These fake news headlines tricked people into reading books

Litbaits campaign - The Picture of Dorian Gray
An example of the clickbait post shared on Facebook / Image: YouTube
A Dallas bookstore used clickbaits to draw Facebook users to articles that turned out to contain entire texts of classic novels.

Clickbait is a scammy tactic aimed at making people click on links to revenue-generating webpages. The tactic relies on sensational headlines and eye-catching thumbnail images.

A Dallas bookstore The Wild Detectives has found the way to turn the scam into good cause. Instead of clicking on ads, people were encouraged to read books.

On September 6, 2016 (a National Read a Book Day), the bookstore started sharing across its social media channels links to articles that were looking like a pure clickbait.

The sensational headlines turned out to be cleverly described plots of famous classic books.

Let’s have a look (and let’s see if you could resist clicking on the links):

Let’s say you are attracted by the headline about the first ever full-body transplant. You click on the link, and you directed to The Wild Detectives’ profile at Medium.

The headline is followed by a short introduction that explains the trick:

You fell for the bait, now fall for the book. Read Frankenstein by Mary Shelley below.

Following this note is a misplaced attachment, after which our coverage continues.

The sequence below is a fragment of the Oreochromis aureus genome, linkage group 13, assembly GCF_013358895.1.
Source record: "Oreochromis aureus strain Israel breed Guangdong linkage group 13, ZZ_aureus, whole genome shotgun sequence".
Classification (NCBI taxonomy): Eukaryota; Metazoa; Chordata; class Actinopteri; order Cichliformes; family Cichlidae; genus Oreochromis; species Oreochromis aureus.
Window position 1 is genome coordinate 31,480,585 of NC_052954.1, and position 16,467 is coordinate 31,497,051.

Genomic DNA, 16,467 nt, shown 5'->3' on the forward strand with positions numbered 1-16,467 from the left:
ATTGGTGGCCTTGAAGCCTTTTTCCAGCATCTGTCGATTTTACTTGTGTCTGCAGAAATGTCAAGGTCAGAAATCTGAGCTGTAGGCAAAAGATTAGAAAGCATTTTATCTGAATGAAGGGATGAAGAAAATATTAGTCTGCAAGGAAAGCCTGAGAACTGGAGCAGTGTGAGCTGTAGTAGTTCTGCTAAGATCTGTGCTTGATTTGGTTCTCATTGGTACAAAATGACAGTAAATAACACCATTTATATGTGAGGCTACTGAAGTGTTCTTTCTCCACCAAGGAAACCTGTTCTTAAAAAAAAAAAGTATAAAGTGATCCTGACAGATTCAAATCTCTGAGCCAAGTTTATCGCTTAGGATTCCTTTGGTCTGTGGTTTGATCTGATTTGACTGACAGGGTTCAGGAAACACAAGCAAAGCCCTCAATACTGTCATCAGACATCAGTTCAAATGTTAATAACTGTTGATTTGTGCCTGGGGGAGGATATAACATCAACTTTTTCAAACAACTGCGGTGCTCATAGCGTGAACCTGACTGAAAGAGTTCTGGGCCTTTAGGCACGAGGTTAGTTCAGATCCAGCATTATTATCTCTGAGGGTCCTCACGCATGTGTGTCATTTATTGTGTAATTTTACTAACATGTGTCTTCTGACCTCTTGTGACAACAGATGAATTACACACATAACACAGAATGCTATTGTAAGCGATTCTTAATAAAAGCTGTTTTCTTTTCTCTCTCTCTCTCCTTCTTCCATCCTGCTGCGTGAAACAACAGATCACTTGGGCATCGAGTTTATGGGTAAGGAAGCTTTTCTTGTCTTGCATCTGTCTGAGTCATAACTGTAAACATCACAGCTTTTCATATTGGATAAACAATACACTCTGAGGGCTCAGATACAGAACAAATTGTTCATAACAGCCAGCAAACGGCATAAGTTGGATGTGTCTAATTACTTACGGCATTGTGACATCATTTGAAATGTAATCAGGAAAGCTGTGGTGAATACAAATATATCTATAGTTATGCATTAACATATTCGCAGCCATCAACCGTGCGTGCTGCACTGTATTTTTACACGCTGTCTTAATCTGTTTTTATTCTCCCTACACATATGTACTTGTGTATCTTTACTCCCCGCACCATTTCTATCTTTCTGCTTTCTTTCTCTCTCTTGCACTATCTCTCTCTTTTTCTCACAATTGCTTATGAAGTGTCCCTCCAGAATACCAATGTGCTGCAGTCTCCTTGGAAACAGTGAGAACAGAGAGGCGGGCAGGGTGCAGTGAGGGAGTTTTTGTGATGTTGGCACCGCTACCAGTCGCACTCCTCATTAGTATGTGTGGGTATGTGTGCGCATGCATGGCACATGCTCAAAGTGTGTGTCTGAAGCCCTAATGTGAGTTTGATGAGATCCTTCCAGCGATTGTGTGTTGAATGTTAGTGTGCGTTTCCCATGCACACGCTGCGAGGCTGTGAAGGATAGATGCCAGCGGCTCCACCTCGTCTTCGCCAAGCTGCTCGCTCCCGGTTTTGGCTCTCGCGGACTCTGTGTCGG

What you see below – and what you can start reading immediately – is the text of the book. What’s important, it’s the entire text, not a free sample or a first chapter.

It’s possible thanks to the fact that the books used for the campaign are already in public domain. It means they can be legally republished and reused.

The page of the Litbaits campaign with the full text of Frankenstein by Mary Shelley

It was a very clever idea to put the novels on Medium publishing platform. The platform, founded by Ev Williams and Biz Stone, is perfect for long-form social journalism.

What’s also interesting, one of the default features Medium provides is read time, displayed at the top of the article. It informs about the approximate time you’ll need to finish reading. The calculation is based on the average reading speed of an adult – 275 word per minute.

The clickbait campaign aimed at encouraging people to enjoy literature is called Litbaits. It was prepared in cooperation with the Dallas-based multicultural marketing agency Dieste.

Adweek reports that Litbaits yielded a 14,000% boost in traffic to The Wild Detectives profile on Medium. It also increased post engagement on Facebook by 150%.

The creatives behind the campaign are Marta Matías, Jesse Echevarria, Marina Cuesta, and Raúl Méndez.

Litbaits – clever campaign using fake news to encourage people to read

Litbaits campaign by The Wild Detectives bookstore

Litbaits campaign - Romeo and Juliet

Litbaits campaign - The Picture of Dorian Gray

Litbaits campaign - The Scarlett Letter

Via Adweek.

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